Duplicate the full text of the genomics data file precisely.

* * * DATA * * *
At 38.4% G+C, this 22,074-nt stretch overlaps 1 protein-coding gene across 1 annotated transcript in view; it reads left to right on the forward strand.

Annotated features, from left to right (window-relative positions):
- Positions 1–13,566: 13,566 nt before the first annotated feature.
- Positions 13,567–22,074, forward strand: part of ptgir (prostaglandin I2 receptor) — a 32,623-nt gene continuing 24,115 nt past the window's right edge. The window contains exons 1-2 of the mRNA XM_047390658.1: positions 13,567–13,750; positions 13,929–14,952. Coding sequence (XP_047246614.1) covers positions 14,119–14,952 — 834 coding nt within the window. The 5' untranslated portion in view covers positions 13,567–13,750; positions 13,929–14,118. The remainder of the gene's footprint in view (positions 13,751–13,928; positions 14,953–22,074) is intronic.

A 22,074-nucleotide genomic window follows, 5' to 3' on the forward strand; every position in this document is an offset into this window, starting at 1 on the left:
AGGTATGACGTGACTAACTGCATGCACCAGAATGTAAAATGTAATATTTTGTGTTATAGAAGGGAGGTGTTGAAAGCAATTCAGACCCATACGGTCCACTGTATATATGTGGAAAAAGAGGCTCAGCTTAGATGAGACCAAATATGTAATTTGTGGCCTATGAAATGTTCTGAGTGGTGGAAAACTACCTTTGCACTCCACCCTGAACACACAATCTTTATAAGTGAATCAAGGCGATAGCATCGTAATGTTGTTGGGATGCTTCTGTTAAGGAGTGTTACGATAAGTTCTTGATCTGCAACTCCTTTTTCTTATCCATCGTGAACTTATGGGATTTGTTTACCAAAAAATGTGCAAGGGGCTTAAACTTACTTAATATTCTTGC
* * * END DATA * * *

At 38.4% G+C, this 22,074-nt stretch overlaps 1 protein-coding gene across 1 annotated transcript in view; it reads left to right on the forward strand.

Annotated features, from left to right (window-relative positions):
- Positions 1–13,566: 13,566 nt before the first annotated feature.
- Positions 13,567–22,074, forward strand: part of ptgir (prostaglandin I2 receptor) — a 32,623-nt gene continuing 24,115 nt past the window's right edge. The window contains exons 1-2 of the mRNA XM_047390658.1: positions 13,567–13,750; positions 13,929–14,952. Coding sequence (XP_047246614.1) covers positions 14,119–14,952 — 834 coding nt within the window. The 5' untranslated portion in view covers positions 13,567–13,750; positions 13,929–14,118. The remainder of the gene's footprint in view (positions 13,751–13,928; positions 14,953–22,074) is intronic.

A 22,074-nucleotide genomic window follows, 5' to 3' on the forward strand; every position in this document is an offset into this window, starting at 1 on the left:
AGGTATGACGTGACTAACTGCATGCACCAGAATGTAAAATGTAATATTTTGTGTTATAGAAGGGAGGTGTTGAAAGCAATTCAGACCCATACGGTCCACTGTATATATGTGGAAAAAGAGGCTCAGCTTAGATGAGACCAAATATGTAATTTGTGGCCTATGAAATGTTCTGAGTGGTGGAAAACTACCTTTGCACTCCACCCTGAACACACAATCTTTATAAGTGAATCAAGGCGATAGCATCGTAATGTTGTTGGGATGCTTCTGTTAAGGAGTGTTACGATAAGTTCTTGATCTGCAACTCCTTTTTCTTATCCATCGTGAACTTATGGGATTTGTTTACCAAAAAATGTGCAAGGGGCTTAAACTTACTTAATATTCTTGC